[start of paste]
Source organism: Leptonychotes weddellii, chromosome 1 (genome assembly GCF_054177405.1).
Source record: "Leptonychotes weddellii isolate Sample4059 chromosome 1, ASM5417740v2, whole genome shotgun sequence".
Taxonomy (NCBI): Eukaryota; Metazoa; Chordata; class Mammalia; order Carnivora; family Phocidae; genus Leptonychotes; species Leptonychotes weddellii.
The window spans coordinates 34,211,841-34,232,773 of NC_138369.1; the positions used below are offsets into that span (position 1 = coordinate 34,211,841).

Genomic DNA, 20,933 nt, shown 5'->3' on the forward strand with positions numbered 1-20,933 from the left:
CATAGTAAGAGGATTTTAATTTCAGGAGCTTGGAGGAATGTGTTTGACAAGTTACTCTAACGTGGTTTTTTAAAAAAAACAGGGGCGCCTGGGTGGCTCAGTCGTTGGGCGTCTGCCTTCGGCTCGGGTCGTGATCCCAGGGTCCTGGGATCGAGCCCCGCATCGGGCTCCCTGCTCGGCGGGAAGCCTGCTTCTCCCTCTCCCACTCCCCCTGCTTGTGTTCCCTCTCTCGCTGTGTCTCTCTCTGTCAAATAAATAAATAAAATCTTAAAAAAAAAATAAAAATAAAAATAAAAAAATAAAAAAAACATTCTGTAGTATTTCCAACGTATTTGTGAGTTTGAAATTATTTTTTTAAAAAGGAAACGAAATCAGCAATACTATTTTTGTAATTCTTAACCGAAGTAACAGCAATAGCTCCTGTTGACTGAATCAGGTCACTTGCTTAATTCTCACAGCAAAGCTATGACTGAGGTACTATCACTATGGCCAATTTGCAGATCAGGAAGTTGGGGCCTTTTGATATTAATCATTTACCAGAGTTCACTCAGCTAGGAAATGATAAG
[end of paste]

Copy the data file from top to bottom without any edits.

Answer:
Source organism: Leptonychotes weddellii, chromosome 1 (genome assembly GCF_054177405.1).
Source record: "Leptonychotes weddellii isolate Sample4059 chromosome 1, ASM5417740v2, whole genome shotgun sequence".
Taxonomy (NCBI): Eukaryota; Metazoa; Chordata; class Mammalia; order Carnivora; family Phocidae; genus Leptonychotes; species Leptonychotes weddellii.
The window spans coordinates 34,211,841-34,232,773 of NC_138369.1; the positions used below are offsets into that span (position 1 = coordinate 34,211,841).

Genomic DNA, 20,933 nt, shown 5'->3' on the forward strand with positions numbered 1-20,933 from the left:
CATAGTAAGAGGATTTTAATTTCAGGAGCTTGGAGGAATGTGTTTGACAAGTTACTCTAACGTGGTTTTTTAAAAAAAACAGGGGCGCCTGGGTGGCTCAGTCGTTGGGCGTCTGCCTTCGGCTCGGGTCGTGATCCCAGGGTCCTGGGATCGAGCCCCGCATCGGGCTCCCTGCTCGGCGGGAAGCCTGCTTCTCCCTCTCCCACTCCCCCTGCTTGTGTTCCCTCTCTCGCTGTGTCTCTCTCTGTCAAATAAATAAATAAAATCTTAAAAAAAAAATAAAAATAAAAATAAAAAAATAAAAAAAACATTCTGTAGTATTTCCAACGTATTTGTGAGTTTGAAATTATTTTTTTAAAAAGGAAACGAAATCAGCAATACTATTTTTGTAATTCTTAACCGAAGTAACAGCAATAGCTCCTGTTGACTGAATCAGGTCACTTGCTTAATTCTCACAGCAAAGCTATGACTGAGGTACTATCACTATGGCCAATTTGCAGATCAGGAAGTTGGGGCCTTTTGATATTAATCATTTACCAGAGTTCACTCAGCTAGGAAATGATAAG